The SEC instituted proceedings against a private fund manager and its principals for inflating the valuation of illiquid assets and conflicts of interest. The SEC charges that the defendants marketed a fund with the term “income” in its name even though the fund held only illiquid assets including a private company and interests in gems and minerals. The SEC also asserts that the defendants inflated the values of the fund’s assets in order to pay their management fees while telling investors that the fund lacked liquidity to meet redemption requests. The SEC claims that the defendants illegally paid themselves more than $13 Million in management fees. The SEC also asserts that the principals engaged in self-dealing insider loan transactions and invested client money in their affiliated funds.
Fund sponsors claiming limited liquidity or redemption gates make want to re-consider how and when to pay management fees especially based on assets that are not publicly traded. Also, private fund sponsors should review fund names and offering documents to make sure they remain accurate over time.
Firms should seriously re-consider tying portfolio management compensation directly to fund performance, especially where the PM is responsible for Level 3 (non-exchange traded) fair-valued securities. For both the C-suite and compli-pros, this case shows how a failure to properly supervise one bad employee can blow up your firm. As for the PM (and any other potential wrongdoer), the industry bar will make it difficult to find a job to get out of the six-figure hole resulting from the wrongdoing.
The SEC fined a hedge fund $5 Million, and its Chief Investment Officer another $250,000, for failing to properly value portfolio securities. The SEC maintains that the firm over-relied on the discretion of traders to value Level 3 mortgage-backed securities rather than use required observable market inputs. The SEC contends that the firm consistently undervalued bonds to maximize profit upon sale. The SEC faults the CIO for failing to properly review valuation decisions and ensure that the traders followed the firm’s valuation procedures. The SEC asserts violations of the compliance rule (206(4)-7) because the firm failed to implement reasonable policies and procedures to ensure fair valuation of portfolio securities. As part of the settlement, the firm hired an experienced Chief Compliance Officer rather than rely on its prior Risk Committee comprised of executives with limited regulatory and valuation experience.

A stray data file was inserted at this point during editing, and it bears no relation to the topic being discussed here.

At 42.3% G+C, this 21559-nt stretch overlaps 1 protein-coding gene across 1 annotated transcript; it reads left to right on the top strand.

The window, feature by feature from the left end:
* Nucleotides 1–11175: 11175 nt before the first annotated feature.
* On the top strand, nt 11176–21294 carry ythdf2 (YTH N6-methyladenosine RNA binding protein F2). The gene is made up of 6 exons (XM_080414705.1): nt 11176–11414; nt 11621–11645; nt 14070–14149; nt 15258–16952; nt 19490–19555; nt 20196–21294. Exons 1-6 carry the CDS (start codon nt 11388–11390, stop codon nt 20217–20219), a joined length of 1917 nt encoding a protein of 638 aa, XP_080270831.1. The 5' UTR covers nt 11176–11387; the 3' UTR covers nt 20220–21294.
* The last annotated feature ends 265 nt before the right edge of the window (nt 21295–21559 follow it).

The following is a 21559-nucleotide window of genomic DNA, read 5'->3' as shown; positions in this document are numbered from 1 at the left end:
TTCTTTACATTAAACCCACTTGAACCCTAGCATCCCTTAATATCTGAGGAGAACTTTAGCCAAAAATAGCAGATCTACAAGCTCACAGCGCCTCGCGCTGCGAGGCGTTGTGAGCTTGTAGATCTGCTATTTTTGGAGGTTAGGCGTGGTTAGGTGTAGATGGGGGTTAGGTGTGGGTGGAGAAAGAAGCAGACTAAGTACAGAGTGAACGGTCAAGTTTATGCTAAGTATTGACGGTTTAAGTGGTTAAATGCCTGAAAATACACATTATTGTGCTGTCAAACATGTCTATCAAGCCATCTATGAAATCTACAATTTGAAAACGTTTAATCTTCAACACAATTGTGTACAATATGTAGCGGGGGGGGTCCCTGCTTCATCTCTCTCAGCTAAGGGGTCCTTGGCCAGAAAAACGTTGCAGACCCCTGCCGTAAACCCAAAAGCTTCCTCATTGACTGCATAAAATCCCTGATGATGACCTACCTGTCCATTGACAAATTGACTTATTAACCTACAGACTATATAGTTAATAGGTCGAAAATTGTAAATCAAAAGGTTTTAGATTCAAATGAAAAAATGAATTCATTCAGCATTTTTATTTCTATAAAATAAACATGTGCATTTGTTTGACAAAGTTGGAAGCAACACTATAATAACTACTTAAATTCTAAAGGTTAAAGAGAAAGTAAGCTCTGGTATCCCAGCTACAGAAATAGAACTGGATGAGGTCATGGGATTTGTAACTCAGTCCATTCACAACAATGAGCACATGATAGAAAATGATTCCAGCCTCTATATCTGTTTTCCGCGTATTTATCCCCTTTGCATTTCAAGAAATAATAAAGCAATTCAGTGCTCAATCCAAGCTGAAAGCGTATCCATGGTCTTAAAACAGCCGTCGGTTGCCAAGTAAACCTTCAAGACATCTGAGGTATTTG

Valuation is about process. Firms that buy Level 3 securities must create a consistent, documented and contemporaneous process based on objective criteria in order to defend pricing decisions. For compli-pros, one way to test valuation is to sample whether liquidation prices vary consistently (either always higher or lower) than the firm’s internal valuations before liquidation.
Corporate executives cannot avoid accountability by claiming that they were just following orders. The SEC has maintained that senior executives have a duty to investors and the markets to stop financial wrongdoing at the companies they steward. Once charged, the SEC will often use its leverage to encourage cooperation in cases against others in the C-Suite.